While the deletion of the third law was the most significant update to the 10 Laws of Shaping, we made some other important changes as well, including adding two new principles.
“Be Prepared Before You Start”
So many times, the trainer misses that very first “clickable moment” in a shaping session. When that happens, it sets the whole session off to a bad start. This result is especially common with trainers using a prop or a target of some kind. It’s so important to be ready to catch that very first inclination the animal shows toward your goal behavior. “Grab whatever goes by that’s in your general direction,” says Karen.
When we click and treat an animal for looking, sniffing, or pawing at the mat or the platform on the ground, we are not only saying that the goal behavior has something to do with that object, we are also reinforcing his curiosity and his braveness. The more times curiosity and braveness are reinforced, the more confidence the animal gains. We end up with an animal that is creative, is excited about interacting with novel things, and readily offers new behavior. That kind of animal is much easier to train.
When we miss that very first clickable moment like the sniff, the glance, or the paw touch, we are telling the animal: “It’s not that object. Try something else.” Often the animal will do just that. The animal asks the trainer a question with the sniff, look, or touch: “Is it this?” The lack of a click tells them: “No, it’s not.” We owe it to our learners to be good dance partners and not miss a beat.
“Keep training sessions continuous.”
This principle was added to help reduce the amount of “dead-air time” in shaping sessions. Just like those times when the TV displays snow or the radio emits static, if only for a moment or two, dead-air time can be the kiss of death in shaping. If the animal is left hanging, it might be because the trainer waited too long to click, set up the environment poorly, or is holding out for too much too soon.
If your animal is, for whatever reason, left hanging, you’re doing something wrong. He will find a way to fill that dead-air time—often with behaviors that have nothing to do with what you were looking for, or with displacement behaviors brought about by the stress of lack of information.
As Karen puts it, “He should be working or thinking the entire time, except for the moment he’s consuming/enjoying his reinforcer.”
On changing trainers midstream
To make room for the two new laws, the other law we decided to remove was “Don’t Change Trainers Midstream.” While this is still sound advice, it can be difficult to adhere to in some cases. In addition, we felt that the principles relating to the process of training and how a training session takes place are more important than who is doing the training.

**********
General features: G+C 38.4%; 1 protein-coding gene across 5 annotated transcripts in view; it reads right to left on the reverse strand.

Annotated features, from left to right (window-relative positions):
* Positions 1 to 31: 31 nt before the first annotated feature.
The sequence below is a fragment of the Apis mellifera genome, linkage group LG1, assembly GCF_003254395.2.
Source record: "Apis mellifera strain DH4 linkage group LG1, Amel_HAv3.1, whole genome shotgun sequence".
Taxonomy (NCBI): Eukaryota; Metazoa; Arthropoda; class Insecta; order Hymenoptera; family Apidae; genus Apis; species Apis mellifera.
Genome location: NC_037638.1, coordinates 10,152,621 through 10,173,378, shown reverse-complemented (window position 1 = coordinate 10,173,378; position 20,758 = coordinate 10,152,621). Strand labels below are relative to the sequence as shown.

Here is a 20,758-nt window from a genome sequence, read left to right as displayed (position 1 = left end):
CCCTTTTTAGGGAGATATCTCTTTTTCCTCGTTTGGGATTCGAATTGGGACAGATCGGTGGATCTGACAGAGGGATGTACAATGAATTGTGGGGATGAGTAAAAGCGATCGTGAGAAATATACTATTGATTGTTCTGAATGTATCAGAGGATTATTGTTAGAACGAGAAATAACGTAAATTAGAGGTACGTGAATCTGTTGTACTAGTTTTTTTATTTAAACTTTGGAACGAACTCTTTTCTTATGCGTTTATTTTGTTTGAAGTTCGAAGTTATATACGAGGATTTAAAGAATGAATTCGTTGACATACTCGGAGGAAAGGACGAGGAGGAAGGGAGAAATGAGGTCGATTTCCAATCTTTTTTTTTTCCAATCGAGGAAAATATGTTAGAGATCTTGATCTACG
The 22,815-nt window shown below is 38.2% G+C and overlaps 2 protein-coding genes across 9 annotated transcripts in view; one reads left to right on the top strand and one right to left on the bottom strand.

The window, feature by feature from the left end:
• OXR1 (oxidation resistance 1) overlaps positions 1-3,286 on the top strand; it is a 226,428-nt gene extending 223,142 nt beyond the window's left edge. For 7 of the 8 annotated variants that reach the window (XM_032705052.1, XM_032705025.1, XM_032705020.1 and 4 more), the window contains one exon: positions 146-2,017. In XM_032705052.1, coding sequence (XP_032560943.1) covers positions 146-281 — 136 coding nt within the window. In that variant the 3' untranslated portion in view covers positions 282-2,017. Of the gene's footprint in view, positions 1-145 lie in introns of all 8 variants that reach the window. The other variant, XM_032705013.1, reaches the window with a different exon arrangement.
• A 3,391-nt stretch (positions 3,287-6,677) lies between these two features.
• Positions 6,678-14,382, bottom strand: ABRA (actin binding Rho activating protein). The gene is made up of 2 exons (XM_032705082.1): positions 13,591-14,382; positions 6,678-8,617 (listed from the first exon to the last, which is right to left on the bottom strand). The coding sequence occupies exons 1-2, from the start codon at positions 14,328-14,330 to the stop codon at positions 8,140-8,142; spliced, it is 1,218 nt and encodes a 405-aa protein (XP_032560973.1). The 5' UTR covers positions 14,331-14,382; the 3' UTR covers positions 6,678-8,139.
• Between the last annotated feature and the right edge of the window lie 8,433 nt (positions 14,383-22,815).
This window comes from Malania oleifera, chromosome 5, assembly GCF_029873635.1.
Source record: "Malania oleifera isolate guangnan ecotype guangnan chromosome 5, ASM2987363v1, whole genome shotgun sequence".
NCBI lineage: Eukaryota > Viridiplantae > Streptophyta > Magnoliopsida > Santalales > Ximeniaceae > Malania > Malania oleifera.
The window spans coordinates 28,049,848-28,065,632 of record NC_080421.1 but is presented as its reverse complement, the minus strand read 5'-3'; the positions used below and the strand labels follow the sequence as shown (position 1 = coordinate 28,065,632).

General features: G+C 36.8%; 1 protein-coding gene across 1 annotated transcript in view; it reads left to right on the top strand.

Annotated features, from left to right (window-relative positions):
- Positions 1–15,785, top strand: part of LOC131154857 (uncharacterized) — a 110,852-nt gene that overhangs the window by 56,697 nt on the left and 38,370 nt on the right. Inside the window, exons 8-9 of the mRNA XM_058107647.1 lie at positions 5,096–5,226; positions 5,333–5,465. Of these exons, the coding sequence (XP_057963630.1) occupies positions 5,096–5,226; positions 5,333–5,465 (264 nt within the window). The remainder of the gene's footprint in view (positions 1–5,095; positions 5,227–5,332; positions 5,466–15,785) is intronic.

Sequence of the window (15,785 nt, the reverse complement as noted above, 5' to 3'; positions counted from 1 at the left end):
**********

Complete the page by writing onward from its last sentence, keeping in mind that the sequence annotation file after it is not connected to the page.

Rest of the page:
For maximum shaping efficiency, it is indeed ideal for one trainer to work on shaping a behavior throughout the acquisition phase. Once the behavior is on stimulus control, the cue can then be transferred to other trainers. This is fairly simple to adhere to in a household setting, but sometimes more difficult in a zoo, aquarium, shelter, or other environment. While the efficiency of shaping that behavior would suffer a bit, as long as the second trainer is a proficient shaper, progress toward the goal behavior should resume fairly quickly with either trainer.
Switching trainers has less to do with the principles of shaping and more to do with best practices in training. We removed that law to make room for the others and keep it to an even 10.
Breaking the “Laws”
The 10 Laws of Shaping aren’t actually laws at all. “Principles,” said Karen. “We should call them principles instead.” They don’t fit the definition of a scientific law, such as the law of gravity, which is a statement of fact based on repeated observations that describes some aspect of the universe. Nor are they laws in the criminal sense. There are no shaping police to come and lock up shaping scofflaws. “Principles” better describes Karen’s training guidelines, as it does not have the same connotation as the word “law.”
Also included in the new “10” title is the word modern. This is by design as well. Just as clicker training is the modern way of training, these principles, at Karen’s suggestion, are described that way as well. “We need modern in the title,” she said emphatically and with a smile.
Finally, we wanted the new Modern Principles of Shaping to fit with TAGteach-friendly phrasing. In TAGteach, instructions are phrased in the positive. So, rather than “Don’t interrupt a training session gratuitously” (old law), it’s “Keep your attention on your learner” (modern principle).
Each principle is succinct (usually five words or fewer) and phrased to tell the learner what to do, instead of what not to do. This is, of course, exactly what is done in clicker training.
The characteristics of a great trainer
Looking at the changes made to the original 10 Laws of Shaping, it is quite remarkable how much we didn’t need to change! Used by trainers all over the globe, Karen’s guidelines on how to conduct a good shaping session are still so applicable more than three decades later. Given that, it would have been easy for Karen to respond with “Not a chance” when I swallowed hard, approached her one day, and said, “I think we should rewrite the 10 Laws of Shaping.” Instead, she said unhesitatingly, “Great idea. Let’s do it.”
That’s Karen. Humble. Flexible. Always willing to learn and improve. Always displaying the characteristics of a great scientist and a great trainer.